The Norman Transcript


November 11, 2012

A box of old dishes finds a new home



They sat in a box for 11 years and are now sitting on the shelves of my daughter’s home in Sevierville, Tenn. They were carefully wrapped in newspapers and hauled eight hours from Santa Fe, then repacked and hauled 16 hours from Norman to the Smoky Mountains of east Tennessee.

Once unwrapped, something magical happened with the dishes. The young couple has become excited about the Fiesta line and its rich history. They’ve been going to flea markets, garage sales and estate sales in search of pieces from that era. They’ve even found a Fiesta shop and know how to find the good stuff on e-Bay.

They have become Fiesta aficianados and can spot a fake or a factory second from two garage sales away. The old stuff is preferred. Finding missing pieces that are the original colors has become a game for them.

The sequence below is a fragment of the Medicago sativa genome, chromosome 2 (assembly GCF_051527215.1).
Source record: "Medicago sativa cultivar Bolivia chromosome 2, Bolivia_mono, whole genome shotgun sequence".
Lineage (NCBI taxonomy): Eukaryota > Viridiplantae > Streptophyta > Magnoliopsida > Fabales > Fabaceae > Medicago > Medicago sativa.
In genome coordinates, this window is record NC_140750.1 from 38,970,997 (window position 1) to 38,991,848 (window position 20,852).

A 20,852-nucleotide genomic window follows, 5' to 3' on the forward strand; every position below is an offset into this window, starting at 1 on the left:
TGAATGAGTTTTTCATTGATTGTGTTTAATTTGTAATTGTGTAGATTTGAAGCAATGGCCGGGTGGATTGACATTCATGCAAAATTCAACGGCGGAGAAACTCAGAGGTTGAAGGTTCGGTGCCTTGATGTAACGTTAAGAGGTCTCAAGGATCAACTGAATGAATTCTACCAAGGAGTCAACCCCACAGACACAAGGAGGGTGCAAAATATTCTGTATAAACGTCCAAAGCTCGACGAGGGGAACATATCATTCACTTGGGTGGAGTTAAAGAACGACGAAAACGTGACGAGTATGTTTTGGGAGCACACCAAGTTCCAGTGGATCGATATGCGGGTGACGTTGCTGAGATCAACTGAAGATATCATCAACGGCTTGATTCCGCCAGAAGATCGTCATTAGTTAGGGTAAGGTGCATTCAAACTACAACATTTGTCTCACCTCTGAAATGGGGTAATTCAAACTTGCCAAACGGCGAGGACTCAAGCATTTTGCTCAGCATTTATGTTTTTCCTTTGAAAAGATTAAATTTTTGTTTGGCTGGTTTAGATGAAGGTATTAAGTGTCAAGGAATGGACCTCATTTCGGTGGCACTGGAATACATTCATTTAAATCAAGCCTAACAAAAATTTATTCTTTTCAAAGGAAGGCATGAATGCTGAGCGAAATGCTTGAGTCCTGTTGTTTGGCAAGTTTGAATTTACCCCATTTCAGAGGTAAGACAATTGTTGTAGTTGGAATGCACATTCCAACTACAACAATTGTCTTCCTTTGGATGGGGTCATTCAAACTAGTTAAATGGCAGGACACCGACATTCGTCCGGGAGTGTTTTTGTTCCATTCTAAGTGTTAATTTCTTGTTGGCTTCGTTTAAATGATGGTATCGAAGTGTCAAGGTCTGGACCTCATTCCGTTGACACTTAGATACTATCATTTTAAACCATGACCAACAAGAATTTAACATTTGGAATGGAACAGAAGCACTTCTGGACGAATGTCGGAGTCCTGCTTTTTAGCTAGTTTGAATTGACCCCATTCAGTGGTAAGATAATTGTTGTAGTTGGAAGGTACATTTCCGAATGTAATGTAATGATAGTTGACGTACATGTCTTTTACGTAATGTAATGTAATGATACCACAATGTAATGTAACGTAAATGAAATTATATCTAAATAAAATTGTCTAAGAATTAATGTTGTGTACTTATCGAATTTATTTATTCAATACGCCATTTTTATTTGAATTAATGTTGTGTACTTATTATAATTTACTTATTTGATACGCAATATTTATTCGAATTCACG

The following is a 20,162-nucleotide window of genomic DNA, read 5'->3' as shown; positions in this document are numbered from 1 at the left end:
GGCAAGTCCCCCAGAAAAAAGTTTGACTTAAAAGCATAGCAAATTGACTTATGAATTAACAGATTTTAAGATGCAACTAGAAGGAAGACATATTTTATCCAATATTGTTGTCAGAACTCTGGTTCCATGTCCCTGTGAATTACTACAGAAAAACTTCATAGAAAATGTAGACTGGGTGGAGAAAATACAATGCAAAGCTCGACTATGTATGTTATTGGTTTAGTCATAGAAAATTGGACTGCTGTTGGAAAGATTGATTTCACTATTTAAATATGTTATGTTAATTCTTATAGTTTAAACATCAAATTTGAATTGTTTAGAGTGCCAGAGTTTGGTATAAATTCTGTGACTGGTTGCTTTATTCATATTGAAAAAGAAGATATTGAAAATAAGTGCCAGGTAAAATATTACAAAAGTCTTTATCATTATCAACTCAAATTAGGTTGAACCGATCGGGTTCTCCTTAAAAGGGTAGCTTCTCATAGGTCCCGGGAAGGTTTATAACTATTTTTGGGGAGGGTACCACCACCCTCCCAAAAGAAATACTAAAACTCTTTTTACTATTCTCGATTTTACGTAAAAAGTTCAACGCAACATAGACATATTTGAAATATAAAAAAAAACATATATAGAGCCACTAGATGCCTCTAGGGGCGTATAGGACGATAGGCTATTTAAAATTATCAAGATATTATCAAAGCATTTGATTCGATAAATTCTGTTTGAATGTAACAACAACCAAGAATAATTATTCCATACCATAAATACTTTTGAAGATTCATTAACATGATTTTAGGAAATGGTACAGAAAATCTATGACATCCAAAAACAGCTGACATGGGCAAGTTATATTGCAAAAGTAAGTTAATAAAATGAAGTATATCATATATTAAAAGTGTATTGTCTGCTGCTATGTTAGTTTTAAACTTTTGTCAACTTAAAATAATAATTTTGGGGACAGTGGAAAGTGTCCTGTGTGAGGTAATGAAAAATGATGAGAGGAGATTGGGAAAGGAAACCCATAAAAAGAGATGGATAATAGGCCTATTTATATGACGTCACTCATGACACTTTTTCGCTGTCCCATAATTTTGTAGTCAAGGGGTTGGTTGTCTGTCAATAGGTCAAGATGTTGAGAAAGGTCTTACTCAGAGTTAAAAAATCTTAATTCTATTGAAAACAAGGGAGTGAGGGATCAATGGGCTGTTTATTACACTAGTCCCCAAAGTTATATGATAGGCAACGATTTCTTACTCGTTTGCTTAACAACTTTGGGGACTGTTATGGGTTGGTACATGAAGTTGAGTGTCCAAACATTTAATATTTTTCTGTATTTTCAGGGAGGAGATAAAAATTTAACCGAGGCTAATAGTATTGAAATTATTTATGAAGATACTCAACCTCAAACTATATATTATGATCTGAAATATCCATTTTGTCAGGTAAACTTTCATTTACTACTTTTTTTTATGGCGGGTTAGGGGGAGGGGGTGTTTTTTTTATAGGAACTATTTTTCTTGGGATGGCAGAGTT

n n n

The “new” dinner plates are larger, perhaps because we all eat more than our relatives did in the Depression when the plates were first designed. Gravy bowls are hard to find. The water pitchers from the 1940s and 1950s are nearly identical to the new stuff. Here’s a tip: The vintage china has stamped letters or numbers on the bottom. Collectors Weekly said it’s the most collected dinnerware in the world.

The company kept the original six colors — red, cobalt, ivory, green, yellow and turquoise — for two decades. It added four more — chartreuse, rose, forest green and gray — in the 1950s.

They haven’t told us, but we wouldn’t be surprised if our newlyweds took a secret honeymoon trip to the Fiesta factory in Newell, just across the Ohio river from east Liverpool, Ohio. Tours are conducted twice a week and the retail outlet is open seven days a week. Grandmother got her wish and the kids have experienced a family connection 67 years in the making.


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